Incentives and special financing deals often make new cars attractive, but you can't get away from the fact that new cars cost a lot.
Kelley Blue Book (KBB) reports the average transaction price (ATP) consumers paid for cars and light trucks in May was an estimated $33,261, up 2.6% from May 2016. But that doesn't mean the sticker price was more.
"Transaction prices continue to climb at a steady rate, driven by the weakening sales mix of cars which is estimated at 38% in May, down from 41% one year ago," said Tim Fleming, analyst for Kelley Blue Book.
Compact SUV's were big sellers last month. With sales increasing 2% over the previous May, dealers were sell willing to negotiate, resulting in a slightly higher ATP. But Fleming says that may be changing.
Signs of discounts
"There are signs of discounts in SUV segments that are growing quickly, including subcompact and luxury SUVs, which are likely helping to fuel those segments' double-digit sales growth this year," he said.
Fiat Chrysler vehicles saw the biggest ATP increase, rising nearly 6%. Ford was close behind at 5%. Hyundai-Kia's May ATP was unchanged from the year before.
New car sales have slowed down this year, creating more incentives. But consumers who want to save money are also taking a look at late model used cars.
Because of the growing popularity of leasing new cars, used car lots are packed with three year-old vehicles that have just come off a lease. Because there are so many, dealers were able to pay less for them at auction and are in a position to sell them for a little less.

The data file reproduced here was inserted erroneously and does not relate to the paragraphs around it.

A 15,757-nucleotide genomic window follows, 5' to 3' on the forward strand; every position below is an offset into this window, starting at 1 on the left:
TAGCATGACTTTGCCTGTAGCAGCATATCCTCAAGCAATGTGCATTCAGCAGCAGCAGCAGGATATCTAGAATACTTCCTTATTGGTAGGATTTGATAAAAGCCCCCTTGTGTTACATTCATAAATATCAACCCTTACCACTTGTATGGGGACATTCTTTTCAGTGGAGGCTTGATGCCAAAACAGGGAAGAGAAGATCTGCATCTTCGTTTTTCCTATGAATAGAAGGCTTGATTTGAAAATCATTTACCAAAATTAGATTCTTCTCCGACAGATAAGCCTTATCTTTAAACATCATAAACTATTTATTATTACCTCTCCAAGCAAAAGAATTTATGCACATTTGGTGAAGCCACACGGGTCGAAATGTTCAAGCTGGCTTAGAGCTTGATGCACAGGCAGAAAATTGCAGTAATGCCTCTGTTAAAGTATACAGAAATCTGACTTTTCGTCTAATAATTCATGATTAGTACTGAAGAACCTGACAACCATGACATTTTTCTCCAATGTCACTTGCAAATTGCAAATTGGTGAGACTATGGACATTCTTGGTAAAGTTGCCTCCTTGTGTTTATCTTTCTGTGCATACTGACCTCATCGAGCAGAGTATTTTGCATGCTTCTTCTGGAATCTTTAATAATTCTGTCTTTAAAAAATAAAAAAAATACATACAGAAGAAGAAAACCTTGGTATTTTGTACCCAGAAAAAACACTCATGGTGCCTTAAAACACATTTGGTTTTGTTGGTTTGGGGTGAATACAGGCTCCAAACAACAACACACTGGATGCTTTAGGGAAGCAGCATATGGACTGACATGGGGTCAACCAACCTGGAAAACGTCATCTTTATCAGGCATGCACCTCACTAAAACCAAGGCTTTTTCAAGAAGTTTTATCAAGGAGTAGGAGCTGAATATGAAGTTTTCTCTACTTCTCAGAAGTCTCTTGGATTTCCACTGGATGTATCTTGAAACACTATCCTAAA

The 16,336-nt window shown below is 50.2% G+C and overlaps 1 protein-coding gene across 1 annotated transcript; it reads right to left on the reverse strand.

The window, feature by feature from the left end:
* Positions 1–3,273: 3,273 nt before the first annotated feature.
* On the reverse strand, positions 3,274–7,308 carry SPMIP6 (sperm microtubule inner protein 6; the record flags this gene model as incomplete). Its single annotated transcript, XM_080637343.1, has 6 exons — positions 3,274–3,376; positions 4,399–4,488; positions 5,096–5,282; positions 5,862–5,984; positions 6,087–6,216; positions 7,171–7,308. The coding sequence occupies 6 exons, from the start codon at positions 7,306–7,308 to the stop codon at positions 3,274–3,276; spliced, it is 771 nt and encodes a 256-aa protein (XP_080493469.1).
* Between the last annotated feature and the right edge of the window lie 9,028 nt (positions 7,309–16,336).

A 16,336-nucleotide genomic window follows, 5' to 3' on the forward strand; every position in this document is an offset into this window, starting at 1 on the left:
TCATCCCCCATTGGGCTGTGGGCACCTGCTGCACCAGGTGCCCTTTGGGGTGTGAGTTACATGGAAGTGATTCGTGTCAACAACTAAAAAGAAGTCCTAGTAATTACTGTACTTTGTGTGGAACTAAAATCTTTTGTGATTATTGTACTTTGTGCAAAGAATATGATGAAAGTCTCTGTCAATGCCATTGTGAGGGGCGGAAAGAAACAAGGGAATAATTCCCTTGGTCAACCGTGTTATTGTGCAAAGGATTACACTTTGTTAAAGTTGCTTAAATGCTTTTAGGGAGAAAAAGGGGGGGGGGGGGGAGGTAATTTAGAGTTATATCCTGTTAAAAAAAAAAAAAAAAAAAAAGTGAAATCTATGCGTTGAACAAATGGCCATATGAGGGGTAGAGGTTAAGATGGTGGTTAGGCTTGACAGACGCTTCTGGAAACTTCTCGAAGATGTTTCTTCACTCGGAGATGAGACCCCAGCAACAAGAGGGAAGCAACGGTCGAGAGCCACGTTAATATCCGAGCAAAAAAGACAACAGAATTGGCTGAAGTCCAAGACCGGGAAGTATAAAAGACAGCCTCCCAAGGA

Difficult to get rid of them
Since the lightly used cars are entering a market that favors trucks and SUVs, the prices will fall, Jim Lentz, Toyota North America CEO told USA Today. "It's more difficult to get rid of them," he says. "You're going to have very attractive certified used passenger car payments relative to new passenger cars."
For example, a 2013 Honda Accord LX sedan with 29,000 miles is listed at Carmax for $15,999. A new 2017 Honda Accord LX has a TrueCar price of $24,130.
Carfax reported that used car dealers were offering incentives in May, usually reserved for new cars, on a wide selection of late model used cars.
Automotive publisher Edmunds.com has called the current used car market "one of the strongest buyer's markets in recent memory." However, the glut of used cars is mostly confined to recent models.
If the car you're driving is more than six years old, Edmunds says it might be worth more than you think, because there's a shortage of used cars in the lower price range.